Okay, I cheated (just a little bit). Even before we built the house, we could see that this was going to be an issue, so when I was panelling the internal walls I left spaces for ducts to run from the lounge area, through the under-stairs storage area, to strategically placed openings in the walls of the "cold" rooms. The plan was to use forced air from the "warm" lounge area to provide warmth from the woodstove.
The Cheek of it:
Yes, I admit it ...I'm submitting to the 2015 Hackaday Prize simply because I could do with an upgrade from my multiple, 40-year old~H~H~H~H~H perf/stripboards to a nice, clean, purple PCB.
Environmentally friendly? Yup, tick that box ...even though the environment in question is limited to our bedroom and the bog. Seriously though, this project does save us from installing another form of heating, so it reduces our carbon footprint just a little. It's difficult to envisage this being applicable elsewhere, though.
The hardware is very basic. I'm using 200mm, 700RPM, 12v fans to move the warm air through the ducting. Because they run so slowly, they are also fairly quiet, at just 19db. The fans are slowed down even further by using a PIC18F27J53 microcontroller to provide PWM drive to what is effectively a very simple switching (Buck) regulator from a 21v supply. Why 21v? Because that's what the transformer (salvaged from an 80's vintage radio/cassette deck) outputs.
Temperature sensing is courtesy of a handfull of DS18S20 one-wire temperature sensors. Why the (fairly ancient) DS18S20? Because I have close to a metric ton of the dang things sitting in my spares box, gathering dust..
Communications between the remote sensors and the central microcontroller and button/display interfacing were going to be handled by a couple of satellite PICs talking to the master over an I2C bus (hence the daughter boards in the photograph). However, things have taken a turn (hopefully for the better) with the introduction of the ESP8266. I have a couple of ESP-03's and a couple of ESP-12's (and have wasted entirely too much time playing with these wonderful little gadgets) and now plan to put remote sensors and LCD displays on walls (which no longer have to be within a few centimetres of the PIC18) in rooms throughout the house.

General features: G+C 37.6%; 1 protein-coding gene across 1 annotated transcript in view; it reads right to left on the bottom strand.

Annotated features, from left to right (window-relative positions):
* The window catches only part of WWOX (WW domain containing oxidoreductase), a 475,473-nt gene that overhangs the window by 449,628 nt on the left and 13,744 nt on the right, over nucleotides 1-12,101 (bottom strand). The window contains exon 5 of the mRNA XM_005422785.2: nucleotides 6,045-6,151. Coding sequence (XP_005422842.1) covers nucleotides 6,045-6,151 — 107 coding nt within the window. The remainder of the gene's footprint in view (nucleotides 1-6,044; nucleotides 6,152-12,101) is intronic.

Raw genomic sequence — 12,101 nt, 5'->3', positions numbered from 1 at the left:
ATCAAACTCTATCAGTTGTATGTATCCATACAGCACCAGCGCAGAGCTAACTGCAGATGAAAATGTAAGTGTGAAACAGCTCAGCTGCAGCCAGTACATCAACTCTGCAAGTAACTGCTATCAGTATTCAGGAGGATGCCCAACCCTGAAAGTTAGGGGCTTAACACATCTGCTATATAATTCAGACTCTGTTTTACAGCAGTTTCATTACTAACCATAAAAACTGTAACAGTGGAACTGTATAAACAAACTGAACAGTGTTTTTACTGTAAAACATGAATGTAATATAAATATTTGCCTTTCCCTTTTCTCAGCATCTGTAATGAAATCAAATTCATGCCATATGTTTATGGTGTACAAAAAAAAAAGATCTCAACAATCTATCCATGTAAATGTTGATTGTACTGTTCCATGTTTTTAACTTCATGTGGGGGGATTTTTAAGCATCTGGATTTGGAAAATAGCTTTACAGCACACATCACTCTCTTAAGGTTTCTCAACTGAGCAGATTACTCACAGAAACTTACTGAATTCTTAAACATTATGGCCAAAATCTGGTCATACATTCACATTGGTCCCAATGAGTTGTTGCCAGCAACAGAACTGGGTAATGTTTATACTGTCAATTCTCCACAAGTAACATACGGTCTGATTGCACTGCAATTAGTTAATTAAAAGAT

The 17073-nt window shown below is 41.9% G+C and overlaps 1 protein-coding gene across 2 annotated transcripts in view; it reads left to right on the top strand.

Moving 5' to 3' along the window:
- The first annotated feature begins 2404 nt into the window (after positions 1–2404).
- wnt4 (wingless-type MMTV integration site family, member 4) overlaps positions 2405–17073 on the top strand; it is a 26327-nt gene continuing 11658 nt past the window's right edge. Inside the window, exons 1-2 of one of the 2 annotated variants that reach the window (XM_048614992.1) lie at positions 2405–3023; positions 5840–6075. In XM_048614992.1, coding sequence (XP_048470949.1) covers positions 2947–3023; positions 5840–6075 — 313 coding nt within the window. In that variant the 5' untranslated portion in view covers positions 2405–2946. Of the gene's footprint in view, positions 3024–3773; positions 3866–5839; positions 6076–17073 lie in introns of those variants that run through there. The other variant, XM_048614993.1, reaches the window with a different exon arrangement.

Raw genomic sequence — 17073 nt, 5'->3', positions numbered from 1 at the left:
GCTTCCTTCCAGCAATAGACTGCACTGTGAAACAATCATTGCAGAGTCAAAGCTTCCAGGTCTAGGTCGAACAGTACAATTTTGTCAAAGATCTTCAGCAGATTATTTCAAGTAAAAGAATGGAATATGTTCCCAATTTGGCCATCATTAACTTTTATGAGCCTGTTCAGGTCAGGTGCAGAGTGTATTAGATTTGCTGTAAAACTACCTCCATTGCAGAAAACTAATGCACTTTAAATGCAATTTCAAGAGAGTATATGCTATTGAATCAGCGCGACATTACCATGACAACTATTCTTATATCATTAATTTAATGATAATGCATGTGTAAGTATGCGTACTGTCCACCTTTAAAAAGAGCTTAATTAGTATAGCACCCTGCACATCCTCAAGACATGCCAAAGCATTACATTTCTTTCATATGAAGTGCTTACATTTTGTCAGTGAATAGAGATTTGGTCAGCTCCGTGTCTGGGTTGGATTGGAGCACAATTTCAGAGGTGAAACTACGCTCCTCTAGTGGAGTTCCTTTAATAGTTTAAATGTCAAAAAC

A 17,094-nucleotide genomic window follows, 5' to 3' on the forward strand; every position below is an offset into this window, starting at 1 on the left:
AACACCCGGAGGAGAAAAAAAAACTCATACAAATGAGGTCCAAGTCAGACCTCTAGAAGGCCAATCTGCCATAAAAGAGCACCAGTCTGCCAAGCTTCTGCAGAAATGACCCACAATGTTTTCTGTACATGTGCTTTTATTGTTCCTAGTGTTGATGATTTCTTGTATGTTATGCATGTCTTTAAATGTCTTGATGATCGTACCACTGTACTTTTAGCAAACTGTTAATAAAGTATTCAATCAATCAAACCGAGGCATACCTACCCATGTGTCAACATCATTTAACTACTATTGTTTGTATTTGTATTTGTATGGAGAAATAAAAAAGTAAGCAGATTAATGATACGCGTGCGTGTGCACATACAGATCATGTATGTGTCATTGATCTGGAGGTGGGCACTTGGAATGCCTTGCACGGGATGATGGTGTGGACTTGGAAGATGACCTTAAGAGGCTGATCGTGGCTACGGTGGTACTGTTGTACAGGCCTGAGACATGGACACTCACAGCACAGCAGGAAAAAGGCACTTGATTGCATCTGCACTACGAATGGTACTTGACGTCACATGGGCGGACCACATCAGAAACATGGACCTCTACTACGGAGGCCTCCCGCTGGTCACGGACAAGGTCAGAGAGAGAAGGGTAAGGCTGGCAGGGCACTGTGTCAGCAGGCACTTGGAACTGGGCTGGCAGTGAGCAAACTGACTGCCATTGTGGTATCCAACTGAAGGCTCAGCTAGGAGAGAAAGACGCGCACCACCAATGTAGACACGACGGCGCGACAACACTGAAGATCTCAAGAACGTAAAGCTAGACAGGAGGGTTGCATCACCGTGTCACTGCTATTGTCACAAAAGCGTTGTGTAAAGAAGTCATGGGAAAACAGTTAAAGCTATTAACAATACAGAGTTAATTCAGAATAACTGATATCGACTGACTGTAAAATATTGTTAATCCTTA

The PIC18 was, up until now, talking to the world via a Lantronix XPort (why? same story ...junk-box) even though it consumes a considerable chunk of power and heats the room almost as well as the woodstove. However, that too is due to be replaced with either another ESP8266, or a Wiz 5100 (I still rather favour the latter, as a hard-wired connection to the central PIC18 would be preferable and the Wiz 5100 compares very favourably to the ESP8266 in terms of power consumption when communications are active).
The PIC18F27J53 is nice in that it includes a RTC (as well as a ton of other peripherals and plenty of spare pins), so the idea is that it will have programmable on/off, high/low, normal/quiet settings (accessible via a web page) and also be capable of being overridden by the remote sensor/LCD units if someone wants an immediate blast of warm air, or prefers absolute silence to warmth.
The current firmware (such as it is) on the PIC18 was written using JALv2. I don't see too many projects on the web utilizing this much underrated language, but it is very, very useful (especially for the smaller PICs). It doesn't have the power, or complexity of C or C++, but it has a lot to recommend as a springboard for novice programmers. It is simple to use, easy to pick up, quick to compile and relatively forgiving in the syntax department. Although it also suffers from that simplicity (in that there are, for instance, no pointers), it does mean it has a very shallow learning curve and, generally speaking, all of the lessons learned when learning JAL will still apply when moving on to something a bit more complex. It is an ideal language people new to microcontrollers and to programming...Read more »